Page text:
Confronting frustrations and “cover your ass” culture of stupid and useless meetings

Most business people are fed –up with endless and unproductive “cover your ass” climate of stupid and useless meetings. No one speaks up about the endless lack of organization or aimlessness of the meetings and lack of productive or action as a result of meetings. Few people confront the real and important issues staring them in the face.

So who is to blame for this situation that takes up our precious time and energy? Everyone owns some of the responsibility for ineffective meetings. It seems like few people speak open about what is on their mind or honestly about the topics at hand.  We sit through boring decks of PowerPoint presentations, waiting for the meeting to end so that the real work can get done back in our cubicle or the  complaining can start in the washroom.

The desire to eliminate these frustrations and anger over worthless meetings is understandable but the ability to diagnosis and solve the problem is inexcusable. Finding out and problem solving to fix the problem is lackluster in our organizational lives. The enemy is our inability to deal with conflict in a productive and caring way. Lack of truth-telling, inability to handle feedback and lack of caring confrontation contributes to boring presentations, poor decision-making, and unnecessarily revisiting the same problems over and over again. A “go along to get along” persona often signals an overly controlled and authoritarian management style and a stifling workplace climate. Colleagues who are afraid to speak honestly to people’s faces do it behind their backs or in the restrooms on break from the meeting. This behavior eventually breaks trust and leads to a “cover your ass” culture of inaction.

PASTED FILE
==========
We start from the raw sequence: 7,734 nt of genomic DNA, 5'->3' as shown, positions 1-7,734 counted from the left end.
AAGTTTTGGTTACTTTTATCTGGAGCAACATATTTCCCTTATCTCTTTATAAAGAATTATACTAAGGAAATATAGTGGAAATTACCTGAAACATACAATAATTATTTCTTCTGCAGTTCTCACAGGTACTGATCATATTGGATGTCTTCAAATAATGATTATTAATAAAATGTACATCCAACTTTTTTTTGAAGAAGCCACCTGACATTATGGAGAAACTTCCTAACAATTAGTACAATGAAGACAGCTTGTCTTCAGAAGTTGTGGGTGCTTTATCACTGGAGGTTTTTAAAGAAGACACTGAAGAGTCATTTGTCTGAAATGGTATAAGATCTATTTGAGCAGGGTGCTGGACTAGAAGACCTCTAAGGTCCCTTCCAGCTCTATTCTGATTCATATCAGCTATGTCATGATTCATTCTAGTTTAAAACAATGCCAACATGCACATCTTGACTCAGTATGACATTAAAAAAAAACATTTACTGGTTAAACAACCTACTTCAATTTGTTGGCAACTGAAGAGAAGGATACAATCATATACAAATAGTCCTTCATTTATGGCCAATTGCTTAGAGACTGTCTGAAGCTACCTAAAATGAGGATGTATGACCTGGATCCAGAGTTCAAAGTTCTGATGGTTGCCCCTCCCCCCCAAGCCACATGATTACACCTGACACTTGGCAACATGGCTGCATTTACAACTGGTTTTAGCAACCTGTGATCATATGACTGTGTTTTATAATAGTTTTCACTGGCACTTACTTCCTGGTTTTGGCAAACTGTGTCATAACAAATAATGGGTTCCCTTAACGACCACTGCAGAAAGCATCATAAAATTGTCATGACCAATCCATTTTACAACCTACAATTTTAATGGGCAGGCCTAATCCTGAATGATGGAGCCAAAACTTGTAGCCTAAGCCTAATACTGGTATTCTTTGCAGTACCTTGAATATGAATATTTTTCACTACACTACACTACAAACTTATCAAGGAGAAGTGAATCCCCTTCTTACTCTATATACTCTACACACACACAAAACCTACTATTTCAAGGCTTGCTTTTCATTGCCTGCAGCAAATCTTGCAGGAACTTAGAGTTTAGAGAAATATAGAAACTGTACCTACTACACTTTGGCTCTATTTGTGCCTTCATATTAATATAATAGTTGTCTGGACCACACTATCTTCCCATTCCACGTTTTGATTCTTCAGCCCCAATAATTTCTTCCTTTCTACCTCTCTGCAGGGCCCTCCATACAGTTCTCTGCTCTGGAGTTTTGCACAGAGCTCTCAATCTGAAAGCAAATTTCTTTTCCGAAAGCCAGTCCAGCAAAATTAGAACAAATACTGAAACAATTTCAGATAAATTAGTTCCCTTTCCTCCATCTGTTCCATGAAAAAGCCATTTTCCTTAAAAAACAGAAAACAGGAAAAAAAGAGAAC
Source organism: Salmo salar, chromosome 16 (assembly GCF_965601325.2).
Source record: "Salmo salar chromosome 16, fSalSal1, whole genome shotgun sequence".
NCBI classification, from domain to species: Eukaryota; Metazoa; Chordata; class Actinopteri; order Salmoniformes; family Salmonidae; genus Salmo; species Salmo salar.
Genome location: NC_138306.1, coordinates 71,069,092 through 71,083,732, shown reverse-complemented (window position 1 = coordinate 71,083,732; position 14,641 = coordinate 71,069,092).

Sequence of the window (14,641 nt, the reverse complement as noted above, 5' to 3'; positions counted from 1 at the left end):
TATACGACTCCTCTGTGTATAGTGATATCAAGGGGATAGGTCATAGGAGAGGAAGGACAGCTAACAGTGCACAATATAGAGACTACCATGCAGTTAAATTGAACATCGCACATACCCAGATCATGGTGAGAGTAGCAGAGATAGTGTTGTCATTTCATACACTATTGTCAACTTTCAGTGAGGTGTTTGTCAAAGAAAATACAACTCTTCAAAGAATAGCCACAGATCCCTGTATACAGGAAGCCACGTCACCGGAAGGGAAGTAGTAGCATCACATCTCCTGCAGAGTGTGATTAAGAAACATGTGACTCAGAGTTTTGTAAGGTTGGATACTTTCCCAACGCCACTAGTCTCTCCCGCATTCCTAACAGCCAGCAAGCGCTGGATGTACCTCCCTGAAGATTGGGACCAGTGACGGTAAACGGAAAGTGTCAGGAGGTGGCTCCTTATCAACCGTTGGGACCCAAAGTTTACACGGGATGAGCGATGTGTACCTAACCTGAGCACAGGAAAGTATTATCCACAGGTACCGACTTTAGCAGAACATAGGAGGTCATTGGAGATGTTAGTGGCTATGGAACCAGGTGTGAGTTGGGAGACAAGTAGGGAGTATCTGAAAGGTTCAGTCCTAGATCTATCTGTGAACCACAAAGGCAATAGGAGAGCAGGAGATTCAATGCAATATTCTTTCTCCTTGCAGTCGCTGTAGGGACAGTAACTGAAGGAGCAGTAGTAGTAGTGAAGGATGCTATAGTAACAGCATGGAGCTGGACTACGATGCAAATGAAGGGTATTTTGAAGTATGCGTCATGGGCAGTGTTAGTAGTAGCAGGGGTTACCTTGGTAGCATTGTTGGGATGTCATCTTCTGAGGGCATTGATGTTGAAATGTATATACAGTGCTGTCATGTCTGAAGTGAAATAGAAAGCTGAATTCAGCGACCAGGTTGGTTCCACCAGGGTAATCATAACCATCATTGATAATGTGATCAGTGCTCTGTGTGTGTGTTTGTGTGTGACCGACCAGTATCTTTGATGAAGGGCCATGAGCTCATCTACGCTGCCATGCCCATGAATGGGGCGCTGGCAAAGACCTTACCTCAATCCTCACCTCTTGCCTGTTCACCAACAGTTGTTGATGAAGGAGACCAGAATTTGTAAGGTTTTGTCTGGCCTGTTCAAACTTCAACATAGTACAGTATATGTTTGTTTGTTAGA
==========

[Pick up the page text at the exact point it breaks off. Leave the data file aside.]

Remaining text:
Business Week recently reported that self-directed work teams are, on average, 30 to 50 percent more productive than their conventional counterparts. The following are some examples of organizations that attribute major productivity results to the advantages of self-directed work teams:

* AT&T — Increased the quality of its operator service by 12 percent.

* Federal Express — Cut service errors by 13 percent.

* Johnson & Johnson — Achieved inventory reductions of $6 million.

* Shenandoah Life Insurance — Cut staffing needs, saving $200,000 per year, while handling a 33-percent greater volume of work.

* 3M’s Hutchinson facility — Increased production gains by 300 percent.

We found that the teams that scored the lowest on involvement and self-direction saw the poorest financial returns and highest employee grievances among those organizations during the recent global economic crisis. In contrast, groups that communicated candidly about risky securities, lending practices, and other potential problems were able to preserve shareholder value.

I believe that caring confrontation should not just be encouraged but be rewarded by team leaders and by the organizations. culture. I’ve developed three techniques to help team members no matter at what level in the organizational interact with more courage, openness and in a caring way to challenge inappropriate behaviors, decisions and strategies. This fosters a culture of truth-telling and authenticity which have been shown to be key elements of a more productive workplace.

1. Engagement –Share and pair by creating more time for input from sub-groups on the team. When 8 or more people are in a meeting, those with strong communication skills, confidence and quick thinking will dominate. Even strong speakers may find it hard to take risks in front of a larger audience. One solution is to break a big meeting up into groups of two or three to brainstorm for a few minutes, and then have a spokesperson from each group report back to the entire team. Smaller groups promote higher degrees of risk taking and increase the odds that more people get a chance to share their view-point and ask questions about critical decisions that affect their “quality of work life”. Lastly it is important to remember the more employee involvement in contributing to strategies and operating procedures the more productive and higher level of satisfaction.